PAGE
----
William Stafford: a legacy with benefits

Written by | October 4, 2012

Oregon author’s 100th birthday inspires writing contest

“I embrace emerging experience, I participate in discovery. I am a butterfly. I am not a butterfly collector. I want the experience of the butterfly.”

William Stafford’s words reverberate across college campuses, penetrating even the most cynical halls of learning. As a teacher and poet laureate, Stafford understood the tumultuous struggle of growth and self-definition that many students encounter.

On the eve of Stafford’s 100th birthday, Ooligan Press and PSU’s publishing program will celebrate his centennial with a writing contest. The William Stafford Project is calling all Oregon middle and high school students to submit their poems and essays inspired by, or in response to, Stafford’s works. The best entries from seventh– through 12th-grade students will be collected in a book, to be published in 2014.

Ooligan’s Laura Larrabee and Rachel Pass created the contest after receiving a letter from Oregon’s Poet Laureate, Paulann Petersen, which motivated them to get students involved.

“Poetry doesn’t tend to be a subject that kids get real excited about,” Larrabee said. “The goal was to provide something that they could connect to and feel excited about.”

The contest officially launches Oct. 6 at the Oregon Council of Teachers of English Conference at Wilsonville High School. Submissions are to be created around and in reaction to Stafford’s works in the lesson plans.

Larrabee hopes that readers will benefit from the perspective of writers still in the transformative stages of self-discovery.

“They’re more connected with their visceral emotions at that age,” Larrabee said. “You can get some really amazing, honest, in-touch things from children that you wouldn’t necessarily get from adults.”

It is a testament to the potency of Stafford’s words that they could inspire young writers when Stafford himself did not publish his first substantial collection of poems, Traveling Through the Dark, until he was 48 years old.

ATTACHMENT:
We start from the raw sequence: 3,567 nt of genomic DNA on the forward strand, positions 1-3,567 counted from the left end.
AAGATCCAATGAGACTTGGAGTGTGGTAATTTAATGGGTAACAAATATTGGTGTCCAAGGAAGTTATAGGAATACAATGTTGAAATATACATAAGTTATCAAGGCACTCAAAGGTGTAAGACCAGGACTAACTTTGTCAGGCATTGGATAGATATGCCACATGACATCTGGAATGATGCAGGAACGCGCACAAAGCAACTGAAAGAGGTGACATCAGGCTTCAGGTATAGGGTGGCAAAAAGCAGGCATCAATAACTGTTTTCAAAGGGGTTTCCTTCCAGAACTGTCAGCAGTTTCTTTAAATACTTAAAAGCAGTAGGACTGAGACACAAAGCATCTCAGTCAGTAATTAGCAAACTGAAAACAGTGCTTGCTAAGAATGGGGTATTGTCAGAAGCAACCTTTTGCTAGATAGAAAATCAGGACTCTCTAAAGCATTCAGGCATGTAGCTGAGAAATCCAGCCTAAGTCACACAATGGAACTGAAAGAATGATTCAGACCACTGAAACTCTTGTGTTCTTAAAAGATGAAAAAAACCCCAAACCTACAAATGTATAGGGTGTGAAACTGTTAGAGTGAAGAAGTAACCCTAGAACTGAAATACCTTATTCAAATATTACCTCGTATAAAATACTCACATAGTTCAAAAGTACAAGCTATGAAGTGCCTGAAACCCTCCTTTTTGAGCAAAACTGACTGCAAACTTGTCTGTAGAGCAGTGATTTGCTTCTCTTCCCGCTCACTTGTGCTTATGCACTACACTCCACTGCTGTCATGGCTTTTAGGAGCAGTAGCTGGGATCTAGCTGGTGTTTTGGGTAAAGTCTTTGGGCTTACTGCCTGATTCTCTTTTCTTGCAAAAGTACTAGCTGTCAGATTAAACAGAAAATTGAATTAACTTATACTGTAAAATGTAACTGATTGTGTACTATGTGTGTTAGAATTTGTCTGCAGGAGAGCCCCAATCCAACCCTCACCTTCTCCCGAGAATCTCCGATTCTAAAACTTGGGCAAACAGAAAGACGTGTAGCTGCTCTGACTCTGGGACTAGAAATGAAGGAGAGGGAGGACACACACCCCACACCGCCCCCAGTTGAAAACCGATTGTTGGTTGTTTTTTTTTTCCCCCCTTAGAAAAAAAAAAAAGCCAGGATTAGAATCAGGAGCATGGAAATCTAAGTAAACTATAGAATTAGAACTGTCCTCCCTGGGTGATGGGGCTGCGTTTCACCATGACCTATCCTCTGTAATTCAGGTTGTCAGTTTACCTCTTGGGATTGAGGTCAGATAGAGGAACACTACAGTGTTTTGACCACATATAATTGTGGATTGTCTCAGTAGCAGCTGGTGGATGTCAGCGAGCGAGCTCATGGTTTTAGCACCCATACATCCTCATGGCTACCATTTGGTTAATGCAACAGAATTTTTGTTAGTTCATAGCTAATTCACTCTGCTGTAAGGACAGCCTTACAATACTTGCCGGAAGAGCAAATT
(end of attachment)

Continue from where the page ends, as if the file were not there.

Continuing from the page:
Born in Hutchinson, Kan., in 1914, Stafford grew up working odd jobs to support his family during the Great Depression. After attending the University of Kansas, he declared himself a conscientious objector during World War II.

In 1948, Stafford moved to Oregon to teach at Lewis and Clark College. He became known for rising early every day to write deceptively simple poems, often inspired by local nature. In 1970 he was named Consultant in Poetry to the Library of Congress—the early equivalent of the U.S. Poet Laureate, before the distinction was created. Oregon claimed Stafford as its own poet laureate five years later.

William Stafford passed away in 1993. Since then, the Stafford family has donated a great amount of his work to Special Collections at Lewis and Clark.

Erin Ocón, a teacher at Brown Middle School in Hillsboro, created her own lesson plans in 2010 for another event celebrating Stafford’s birthday. Ocón’s plans focus heavily on revision.

“You can actually look over all of [Stafford’s] daily writing and see the changes he’s made, and how he decides to keep and what to change,” Ocón said. “I think that’s really important for students because for me, as a student, revision was the hardest process to learn. You want to write it, turn it in and be done with it.”

Other participating educators will be free to adhere as closely or loosely to the lesson plans as they wish. However, each teacher is only allowed 10 entries. It will be up to the educator to select those 10 entries for submission to Ooligan Press.

“With the number of students that this would potentially involve, we had to put a limit somewhere,” Larrabee said. “We would be inundated.”

Larrabee noted that if a student in a nonparticipating school wishes to submit an entry, he or she may do so by filing the proper permissions and paperwork, which will be available on Ooligan Press’ website after the Oct. 6 conference.

Abbey Gaterud, Ooligan Press’ assistant publisher and a PSU adjunct faculty member, outlined a few of the things Ooligan will be looking for in submissions.

“We’re looking for new voices, and we’re looking for people who obviously understand what William Stafford was about and what Oregon is about,” Gaterud said. “But then we also want them to find a way to express their own writing style and their own beliefs and their own views.”

While PSU students cannot enter the contest, Larrabee wants to encourage everyone to get the word out. A mailing list has been made available on the Ooligan website for anyone who wishes to receive updates on the project.

Stafford once said that the young “learn to dance before they learn there is anything that isn’t music.”

Today’s teenagers can certainly identify music, but if Ooligan Press is right, they might be able to hear songs that we can’t.

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